In accordance with one embodiment, a drag-and-drop function could be invoked by touching sensor screen with at least one finger in close proximity to a GUI object and graphically dragging the GUI object to a desired drop location by maintaining the touch until the GUI object is at the desired location and then lifting the finger away from the sensor panel.
Apple credits Greg Christie and Wayne Westerman as the inventors of Granted Patent 7,924,271, originally filed in Q2 2007. Whether this technology is being earmarked for Apple's OS X Lion is unknown at this time.
Granted Patent: Maps + Compass App
Apple has been granted a patent relating to the iPhone's Maps + Compass App. More specifically, Apple's patent relates to the compasses accuracy indicators.
One of the drawbacks of electronic compass technology found in smartphones today is that the compass direction output are in error quite often due to being subjected to widespread and variable magnetic interference sources. This characteristic of the integrated compass may be ameliorated, by providing the end user of the portable device with suitable accuracy indications. This may be in the form of either an alert or as more specific information concerning compass accuracy, or both. The user's phone could then be provided with an update to correct this inaccuracy.
Apple credits Robert Mayor, Patrick Piemonte, Ronald Huang and Parin Patel as the inventors of Granted Patent 7,921,572 originally filed in Q2 2009.
Granted Patent: The iPhone 4's Conductive Bezel
Apple has been granted a patent regarding the iPhone 4's conductive bezel under a patent titled "Antennas for handheld electronic devices with conductive bezels."
According to Apple's patent FIG.1, the housing may have a bezel. The bezel may be formed from a conductive material such as stainless steel. Apple describes the use of nitriding stainless steel for their bezel in a March 2011 granted patent specifically relating to that material.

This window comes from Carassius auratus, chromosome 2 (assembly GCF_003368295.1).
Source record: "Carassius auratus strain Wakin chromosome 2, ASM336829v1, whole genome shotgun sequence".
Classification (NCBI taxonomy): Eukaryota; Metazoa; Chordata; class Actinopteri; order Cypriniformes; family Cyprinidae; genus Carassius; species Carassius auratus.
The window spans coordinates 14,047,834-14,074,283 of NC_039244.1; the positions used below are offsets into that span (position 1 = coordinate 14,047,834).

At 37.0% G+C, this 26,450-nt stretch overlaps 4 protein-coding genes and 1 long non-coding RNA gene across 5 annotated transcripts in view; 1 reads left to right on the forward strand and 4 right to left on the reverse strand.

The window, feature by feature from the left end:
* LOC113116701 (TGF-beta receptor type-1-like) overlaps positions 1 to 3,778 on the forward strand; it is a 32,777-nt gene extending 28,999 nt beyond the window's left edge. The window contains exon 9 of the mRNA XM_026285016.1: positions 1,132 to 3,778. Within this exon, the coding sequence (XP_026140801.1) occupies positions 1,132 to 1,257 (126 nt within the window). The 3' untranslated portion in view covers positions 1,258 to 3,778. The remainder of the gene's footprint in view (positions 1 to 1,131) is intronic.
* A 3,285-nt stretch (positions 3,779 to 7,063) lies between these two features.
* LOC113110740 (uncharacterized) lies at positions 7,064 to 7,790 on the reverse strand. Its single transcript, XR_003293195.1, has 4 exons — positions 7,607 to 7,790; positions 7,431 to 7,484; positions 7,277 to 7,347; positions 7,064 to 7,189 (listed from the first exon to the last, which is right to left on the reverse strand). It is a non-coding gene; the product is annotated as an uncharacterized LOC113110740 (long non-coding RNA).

Additionally the patent covers a ground plane element in the housing that may serve as antenna ground. The ground plane element may have a slot. The slot may be used to form a slot antenna or a hybrid antenna. In a hybrid antenna configuration, one or more antenna resonating elements, such as planar inverted-F antenna resonating elements, may be located above the slot. The bezel may be electrically connected to the ground plane element. The bezel may surround the slot while accommodating the antennas. This allows the bezel to provide structural support and to enhance the appearance and durability of the handheld electronic device. Even though the bezel surrounds the slot, proper operation of the antenna resonating elements that are formed above the slot is not disrupted.
Apple credits Robert Hill, Robert Schlub and Ruben as the inventors of Granted Patent 7,924,231 originally filed in Q4 2010 – though other filing dates are indicated, such as Sept 2009.
Other Granted Patents Published Today
Apple has been granted four other patents today which cover such things as a system for color correcting a display for gray tracking; another relating to user account management for multi-user computer systems; yet another relating to methods and systems for managing storage devices associated with data processing systems; and finally, one that relates to minimizing power consumption in computer systems.
Report Update 12 PM PST: Apple Wins iMac Design in China
Apple has been granted a registered design in China under number 1002346.7. It was officially entered into the registry on April 01, 2011 and made public this week.